Last, but not least, credibility is essential to a trusting media exchange. Many public relations professionals have usurped this very important fact in the pressure to deliver results for their clients. It is difficult to fess up to not having the perfect story, reference, or product to conform to a big feature in a high circulation publication that is right in the target market. The loss of exposure will be short term, but at the time it seems monumental. Don’t make the client fit the article, it will sting long after the story is printed. Once you have betrayed an editor’s trust by stretching the story or skewing the data, you and your client are finished and any future coverage is not looking rosy.

Plan Ahead
No one likes planning for mistakes – but it’s a wise move. Long before a crisis hits your company, you should develop a process for handling one.

What are the problems that could come up for your type of company? What should you do in each case? Have a written plan of action for any scenario that may be possible. This will help you prepare the message for your website and social media communications, as well as comments for any reporters or bloggers who may contact you for comment.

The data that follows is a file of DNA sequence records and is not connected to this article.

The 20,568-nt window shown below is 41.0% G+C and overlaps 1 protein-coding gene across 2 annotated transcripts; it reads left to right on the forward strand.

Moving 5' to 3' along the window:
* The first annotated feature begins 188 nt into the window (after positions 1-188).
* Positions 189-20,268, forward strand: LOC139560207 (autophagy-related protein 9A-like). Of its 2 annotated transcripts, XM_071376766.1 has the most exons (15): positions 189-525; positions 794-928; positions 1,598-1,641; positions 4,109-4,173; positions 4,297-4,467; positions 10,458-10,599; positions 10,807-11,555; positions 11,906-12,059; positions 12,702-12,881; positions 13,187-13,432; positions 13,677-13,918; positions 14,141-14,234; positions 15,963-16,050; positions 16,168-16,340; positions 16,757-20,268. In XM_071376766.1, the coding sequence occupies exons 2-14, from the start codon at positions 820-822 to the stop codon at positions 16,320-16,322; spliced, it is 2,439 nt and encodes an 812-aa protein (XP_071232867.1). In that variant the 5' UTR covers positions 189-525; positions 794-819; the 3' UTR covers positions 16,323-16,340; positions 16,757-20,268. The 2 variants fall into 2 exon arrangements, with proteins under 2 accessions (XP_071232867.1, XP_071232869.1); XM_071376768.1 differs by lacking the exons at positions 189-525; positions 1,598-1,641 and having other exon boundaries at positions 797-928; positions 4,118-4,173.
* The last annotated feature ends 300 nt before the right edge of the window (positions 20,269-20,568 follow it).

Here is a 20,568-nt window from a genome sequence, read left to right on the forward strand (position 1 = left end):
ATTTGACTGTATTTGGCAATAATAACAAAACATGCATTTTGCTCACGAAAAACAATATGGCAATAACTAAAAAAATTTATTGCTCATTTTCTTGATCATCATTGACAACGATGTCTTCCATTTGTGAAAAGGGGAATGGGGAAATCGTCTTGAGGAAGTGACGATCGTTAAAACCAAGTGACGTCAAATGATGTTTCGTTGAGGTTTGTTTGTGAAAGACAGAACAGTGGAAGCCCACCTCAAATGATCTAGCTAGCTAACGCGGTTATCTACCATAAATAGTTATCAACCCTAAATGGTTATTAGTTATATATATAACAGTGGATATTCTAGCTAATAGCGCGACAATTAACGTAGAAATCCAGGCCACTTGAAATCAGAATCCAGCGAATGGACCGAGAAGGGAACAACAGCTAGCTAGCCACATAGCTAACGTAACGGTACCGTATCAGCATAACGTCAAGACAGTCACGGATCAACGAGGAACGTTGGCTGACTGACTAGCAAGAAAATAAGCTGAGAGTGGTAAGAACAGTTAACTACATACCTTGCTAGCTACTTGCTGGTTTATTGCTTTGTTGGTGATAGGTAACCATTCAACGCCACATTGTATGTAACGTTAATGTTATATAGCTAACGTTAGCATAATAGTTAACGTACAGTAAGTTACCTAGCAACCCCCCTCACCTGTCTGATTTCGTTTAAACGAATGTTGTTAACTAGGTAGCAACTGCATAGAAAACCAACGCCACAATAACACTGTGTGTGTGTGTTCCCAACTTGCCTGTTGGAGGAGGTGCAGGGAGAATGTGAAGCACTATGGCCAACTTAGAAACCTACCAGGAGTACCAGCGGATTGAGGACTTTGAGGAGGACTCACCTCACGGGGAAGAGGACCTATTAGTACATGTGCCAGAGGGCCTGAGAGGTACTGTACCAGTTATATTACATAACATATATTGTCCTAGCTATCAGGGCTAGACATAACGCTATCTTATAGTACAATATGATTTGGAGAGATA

Avoid Problems with Good Practices
Make sure you understand the basics of copyright, image ownership and other protections to avoid some of the most common mistakes people make on websites and in print materials.

  • Don’t use images owned by other people or companies without permission. If you want to be completely safe, use images available under Creative Commons licenses. You can find images available under CC license by using the advanced search options on Google or Flickr, or by searching Wikimedia Commons.
  • If you quote any words other than your own, attribute them to the author. It’s best to ask if you’re going to use more than just a brief quote.
  • If you think your company might be using someone else’s idea improperly, consult an attorney who is familiar with your field.

 

Check Your Liability
If you make an error, seek legal counsel to check whether you or your company has any liability. Often, you won’t face any legal peril, as long as you correct it promptly and properly. Most people respond positively when a company quickly and publicly takes responsibility for its misstep. Litigation can be avoided if people work together in good faith to resolve the problem.

Keep a consistent message and voice